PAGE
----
For the last week, I had the chance to help out with a wolf tracking expedition in the Idaho backcountry. We took 20 kids, ages 14 to 18, out into the Frank Church/River of No Return Wilderness to track the Bear Valley pack. One of the main techniques used in tracking wolves is to track ravens. The wolves and ravens have an understanding, because both of them love to eat elk. However, a raven, even a whole bunch of them, can’t kill an elk. So the ravens will follow the elk herds, and holler to the wolves the location of the herd. Then when the wolves get an elk, the ravens get to have the leftovers. Humans used to have the same deal with the ravens. So if you want to find wolves, you find their food source (the elk), and to find the elk you listen to the ravens.

It was a really magical week, with some really awesome kids. The sort of teens that give you hope for the future of the world. They were kind to each other, inclusive, understood how to use consensus, pitched in to help with all the chores without question, never complained, and looked out for each other all the time.

We found the ravens and the elk, and lots of wolf sign. By the end of the week, we had a pretty good idea where the wolves were, although we didn’t see them (it’s fairly unusual to actually see them). We found fresh wolf tracks surrounding our camp, and even found some wolf pup tracks one day. We also tracked mink, weasel, otter, beaver, deer, sandhill cranes (they have incredible feet!), great blue herons, raccoons, coyotes, and a badger, which several of the the kids got to watch in action for 30 minutes or more.

I also learned about a new plant, which I need to find out if I can grow here in the humid PNW. It’s common name is mugwort, and it’s an artemisia, which seems like an appropriate plant to learn about on a wolf tracking expedition (see the goddess Artemis). It’s related to sagebrush, so I suspect that it might be a desert plant only.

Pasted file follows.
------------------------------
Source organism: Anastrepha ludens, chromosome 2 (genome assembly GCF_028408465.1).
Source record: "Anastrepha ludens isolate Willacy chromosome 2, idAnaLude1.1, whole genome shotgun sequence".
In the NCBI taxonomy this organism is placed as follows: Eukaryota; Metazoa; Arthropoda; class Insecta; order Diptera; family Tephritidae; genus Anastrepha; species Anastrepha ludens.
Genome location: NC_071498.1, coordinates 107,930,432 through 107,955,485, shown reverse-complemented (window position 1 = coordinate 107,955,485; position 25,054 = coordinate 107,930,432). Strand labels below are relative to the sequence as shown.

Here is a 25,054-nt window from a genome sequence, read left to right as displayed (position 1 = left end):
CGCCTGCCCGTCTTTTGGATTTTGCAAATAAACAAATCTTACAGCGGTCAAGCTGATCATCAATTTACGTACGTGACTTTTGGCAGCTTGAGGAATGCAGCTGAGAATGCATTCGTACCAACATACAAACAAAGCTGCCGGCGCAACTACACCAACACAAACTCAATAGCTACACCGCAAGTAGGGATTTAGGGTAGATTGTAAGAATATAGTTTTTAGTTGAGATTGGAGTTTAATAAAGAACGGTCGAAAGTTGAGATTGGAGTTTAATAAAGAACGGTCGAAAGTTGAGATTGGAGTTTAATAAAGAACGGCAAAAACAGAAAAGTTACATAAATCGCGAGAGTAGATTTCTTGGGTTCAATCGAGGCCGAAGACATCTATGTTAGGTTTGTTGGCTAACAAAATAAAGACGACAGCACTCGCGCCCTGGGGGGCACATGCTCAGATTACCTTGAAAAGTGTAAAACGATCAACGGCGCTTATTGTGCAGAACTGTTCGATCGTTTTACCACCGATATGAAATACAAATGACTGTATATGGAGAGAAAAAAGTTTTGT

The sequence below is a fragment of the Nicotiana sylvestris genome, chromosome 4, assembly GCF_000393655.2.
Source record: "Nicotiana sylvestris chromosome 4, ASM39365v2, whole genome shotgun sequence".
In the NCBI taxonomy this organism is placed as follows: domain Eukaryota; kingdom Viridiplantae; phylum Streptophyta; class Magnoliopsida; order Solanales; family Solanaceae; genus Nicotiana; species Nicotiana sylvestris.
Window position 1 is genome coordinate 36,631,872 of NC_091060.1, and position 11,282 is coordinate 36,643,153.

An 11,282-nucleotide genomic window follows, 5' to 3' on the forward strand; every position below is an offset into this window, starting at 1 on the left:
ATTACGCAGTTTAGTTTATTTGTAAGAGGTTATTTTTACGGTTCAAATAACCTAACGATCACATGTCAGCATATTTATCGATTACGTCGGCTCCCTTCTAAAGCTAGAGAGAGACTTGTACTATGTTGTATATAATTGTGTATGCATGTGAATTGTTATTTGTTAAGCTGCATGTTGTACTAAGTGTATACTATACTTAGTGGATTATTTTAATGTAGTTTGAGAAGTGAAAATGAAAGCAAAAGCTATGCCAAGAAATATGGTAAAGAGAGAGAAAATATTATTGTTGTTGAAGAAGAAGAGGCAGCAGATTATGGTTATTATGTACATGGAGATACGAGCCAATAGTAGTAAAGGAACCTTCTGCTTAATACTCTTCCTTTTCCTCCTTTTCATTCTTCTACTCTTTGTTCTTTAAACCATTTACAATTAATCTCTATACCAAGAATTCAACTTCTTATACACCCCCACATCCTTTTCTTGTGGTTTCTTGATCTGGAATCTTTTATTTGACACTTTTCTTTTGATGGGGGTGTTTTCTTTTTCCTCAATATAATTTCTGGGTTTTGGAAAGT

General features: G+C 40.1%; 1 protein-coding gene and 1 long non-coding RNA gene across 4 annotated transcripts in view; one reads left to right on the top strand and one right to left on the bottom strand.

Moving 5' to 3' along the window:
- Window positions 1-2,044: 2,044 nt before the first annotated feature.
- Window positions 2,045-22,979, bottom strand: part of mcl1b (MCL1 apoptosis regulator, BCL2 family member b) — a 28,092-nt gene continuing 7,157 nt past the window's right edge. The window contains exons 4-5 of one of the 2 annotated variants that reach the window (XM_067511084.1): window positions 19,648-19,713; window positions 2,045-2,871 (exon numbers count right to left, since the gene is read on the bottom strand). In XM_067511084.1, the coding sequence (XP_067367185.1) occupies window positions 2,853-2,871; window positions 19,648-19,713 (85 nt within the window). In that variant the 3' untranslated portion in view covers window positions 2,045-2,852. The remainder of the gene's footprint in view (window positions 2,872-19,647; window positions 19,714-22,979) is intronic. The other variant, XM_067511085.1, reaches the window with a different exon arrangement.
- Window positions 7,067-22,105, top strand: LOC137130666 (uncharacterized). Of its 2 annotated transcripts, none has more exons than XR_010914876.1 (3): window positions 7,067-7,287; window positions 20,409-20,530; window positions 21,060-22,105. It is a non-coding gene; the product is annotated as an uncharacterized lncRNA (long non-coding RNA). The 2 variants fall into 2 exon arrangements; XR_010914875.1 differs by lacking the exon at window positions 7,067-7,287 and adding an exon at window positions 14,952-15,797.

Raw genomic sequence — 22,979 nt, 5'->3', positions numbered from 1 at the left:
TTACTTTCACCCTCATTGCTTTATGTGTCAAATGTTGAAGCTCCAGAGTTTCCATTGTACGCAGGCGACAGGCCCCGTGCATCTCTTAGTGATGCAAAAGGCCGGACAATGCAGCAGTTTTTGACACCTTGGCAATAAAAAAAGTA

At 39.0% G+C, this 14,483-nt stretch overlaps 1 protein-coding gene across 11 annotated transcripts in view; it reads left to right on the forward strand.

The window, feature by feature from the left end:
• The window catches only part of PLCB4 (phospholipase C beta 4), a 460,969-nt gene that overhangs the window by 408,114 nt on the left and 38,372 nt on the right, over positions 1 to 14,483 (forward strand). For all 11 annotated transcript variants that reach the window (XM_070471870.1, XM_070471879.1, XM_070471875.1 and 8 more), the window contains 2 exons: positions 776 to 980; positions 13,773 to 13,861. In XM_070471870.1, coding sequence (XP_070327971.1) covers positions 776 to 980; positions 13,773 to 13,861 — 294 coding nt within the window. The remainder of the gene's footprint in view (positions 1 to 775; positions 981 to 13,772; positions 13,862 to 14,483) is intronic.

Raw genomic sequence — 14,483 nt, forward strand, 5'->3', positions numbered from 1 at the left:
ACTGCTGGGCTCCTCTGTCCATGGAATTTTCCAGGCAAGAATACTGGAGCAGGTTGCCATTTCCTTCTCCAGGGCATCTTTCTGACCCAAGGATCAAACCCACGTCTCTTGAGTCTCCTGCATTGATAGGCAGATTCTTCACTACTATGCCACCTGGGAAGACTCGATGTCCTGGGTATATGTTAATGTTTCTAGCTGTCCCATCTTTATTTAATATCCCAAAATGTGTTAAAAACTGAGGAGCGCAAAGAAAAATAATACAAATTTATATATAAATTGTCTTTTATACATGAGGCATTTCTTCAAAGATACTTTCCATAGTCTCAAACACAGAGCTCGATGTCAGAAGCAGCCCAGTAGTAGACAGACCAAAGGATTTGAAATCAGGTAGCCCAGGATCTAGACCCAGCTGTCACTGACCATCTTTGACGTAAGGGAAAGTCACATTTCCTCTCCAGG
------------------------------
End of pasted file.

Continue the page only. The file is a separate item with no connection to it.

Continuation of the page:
The camp cook and I drove back together, and when we stopped in Boise for breakfast, my legs felt really weird at first. I thought maybe it was just because I had been sitting still in the van for so long and my calves were a little cramped or something. Just as I was thinking that, she turned to me and said, "Wow, it feels really weird to be walking on concrete." And she was totally right. We’d been in the back country long enough that walking on the sidewalk felt very foreign, as did being inside a building where I couldn’t tell which direction the wind was blowing by the feel on my skin. It felt like trying to eat with my nose plugged.

Anyway, I returned to my little spot in the woods yesterday. My tomatoes are still growing in their weedy little way, but I’ll be surprised if I get much in the way of fruit off them. There are a couple small green tomatoes on them. Of course, I lost my labelling system, so I don’t know if those are supposed to be the cherry tomato ones, in which case they are close to ready, or if they are full-sized, in which case they have a long ways to go. I’m debating about whether to plant a cold weather crop. The deer and rabbits are so pervasive that I have little hope of being able to grow lettuce or spinach. And let’s not even talk about the slugs.

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